A Chat with Chef Mourad Lahlou, author of Mourad: New Moroccan

Mourad: New MOROCCAN

Mourad Lahlou would feel right at home in Vancouver. Despite running one of the hottest kitchens (Aziza) in the San Francisco Bay area—with a Michelin star, no less (the only Moroccan restaurant in North America to be so honoured)—and having his own show on the Food Network, Lahlou is a down-to-earth, gregarious sort whose passion for his craft drowns out any preconceptions about super-star egos. I got to meet and chat with him while he was in Vancouver promoting his first foray into publishing.


Lahlou is an “accidental chef.” He never went to cooking school. In fact, he moved to the U.S. from his native Marrakesh in order to complete a doctorate in macroeconomics. Homesickness—and hunger—led him to recreate the dishes of his childhood, first for himself, then for friends, and, finally—deciding to let the doctorate fall by the wayside—for a paying public at Aziza, where he turns out modern interpretations of Moroccan cuisine, tempered heavily by local ingredients and Lahlou’s own childhood experiences.


He’s proud that there are no belly dancers, no Night at the Casbah trappings, to detract from his food—whether at the restaurant or in the book. “I realized that Moroccan food was not evolving. It was stuck. Someone figured out a formula in the 70s for opening a Moroccan restaurant and how it should be, with the belly dancers and sitting on the floor and the beaded Casbah look, and it’s been like that ever since,” says Lahlou. “I wanted to strip all of that away. Moroccan food was never discussed seriously, in the way that French or Italian food was discussed. And I wanted people to become comfortable with Moroccan food, to start using good-quality spices, to start using harissa instead of ketch-up.”


For those with certain dishes firmly fixed in their minds when thinking about Moroccan food, the cookbook does include a traditional basteeyah, yes (because Lahlou states he gets hate mail when he tries to change it up), but there are also recipes for roast chicken with preserved lemons and olives, chicory salad with anchovy vinaigrette and goat’s milk yogurt panna cotta.


Lahlou starts the book by offering seven “master classes” in Moroccan cooking. An entire chapter is devoted to preserved lemons, in fact, which grace everything from chicken and lamb to mezze and desserts. “They’re so easy to make, and give such an amazing flavour,” says Lahlou. “You can cut the rind for salad or puree an entire preserved lemon to use with anything.”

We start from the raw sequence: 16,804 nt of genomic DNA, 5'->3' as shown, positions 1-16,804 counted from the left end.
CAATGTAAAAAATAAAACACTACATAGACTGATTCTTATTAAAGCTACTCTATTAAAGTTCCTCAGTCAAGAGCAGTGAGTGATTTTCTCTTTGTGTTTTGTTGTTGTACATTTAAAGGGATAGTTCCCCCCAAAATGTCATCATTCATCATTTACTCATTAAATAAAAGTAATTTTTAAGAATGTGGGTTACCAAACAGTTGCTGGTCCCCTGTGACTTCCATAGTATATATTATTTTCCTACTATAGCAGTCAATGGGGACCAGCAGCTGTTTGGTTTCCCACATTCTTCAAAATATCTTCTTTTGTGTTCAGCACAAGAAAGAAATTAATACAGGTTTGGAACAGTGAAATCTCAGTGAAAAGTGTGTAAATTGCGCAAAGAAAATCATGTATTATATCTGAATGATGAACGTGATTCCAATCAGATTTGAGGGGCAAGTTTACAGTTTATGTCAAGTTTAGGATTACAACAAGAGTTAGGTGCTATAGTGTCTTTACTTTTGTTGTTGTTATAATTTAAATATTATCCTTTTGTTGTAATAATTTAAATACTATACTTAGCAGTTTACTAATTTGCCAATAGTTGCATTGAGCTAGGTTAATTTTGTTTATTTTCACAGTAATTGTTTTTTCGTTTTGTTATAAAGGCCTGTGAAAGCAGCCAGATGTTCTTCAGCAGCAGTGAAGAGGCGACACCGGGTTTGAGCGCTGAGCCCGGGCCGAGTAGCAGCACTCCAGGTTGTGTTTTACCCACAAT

Other master classes cover spices, tagines, and the many uses for harissa. “This isn’t a chef’s book,” says Lahlou. “Anyone can make these recipes, you don’t have to be experienced in the kitchen.” That being said, Lahlou hasn’t dumbed anything down. The recipe for his own version of ras el hanout (every Moroccan has their own version of this popular spice blend), has 23 ingredients, most of which involve whole spices—some hard to find—which you must toast and grind yourself. “Ground spices can take up to three years to reach the shelves,” explains Lahlou. “So when you open the container of ground cumin, you smell nothing.”


That dedication to quality and authenticity of ingredients was evident during our conversation, and, later, as I studied what makes a good beldi (check out page 226 if you’re curious). There’s likely little chance that Lahlou will open a satellite in Vancouver, but, until my next visit to Bay City, I at least have a recipe for lamb shanks with spiced prunes and brown-butter farro that will (sorry, Mourad), let me have a little of that Casbah magic at home.


Mourad: New Moroccan by Mourad Lahlou (Artisan Books, 2011). $46 at Barbara-Jo’s Books to Cooks.



Written By:

Anya Levykh was born on the shores of the Black Sea, in what was formerly the USSR. The cold, Communist winters were too much for her family, and, before she was four feet tall, they had left for warmer climes in the south of ...

Comments are closed.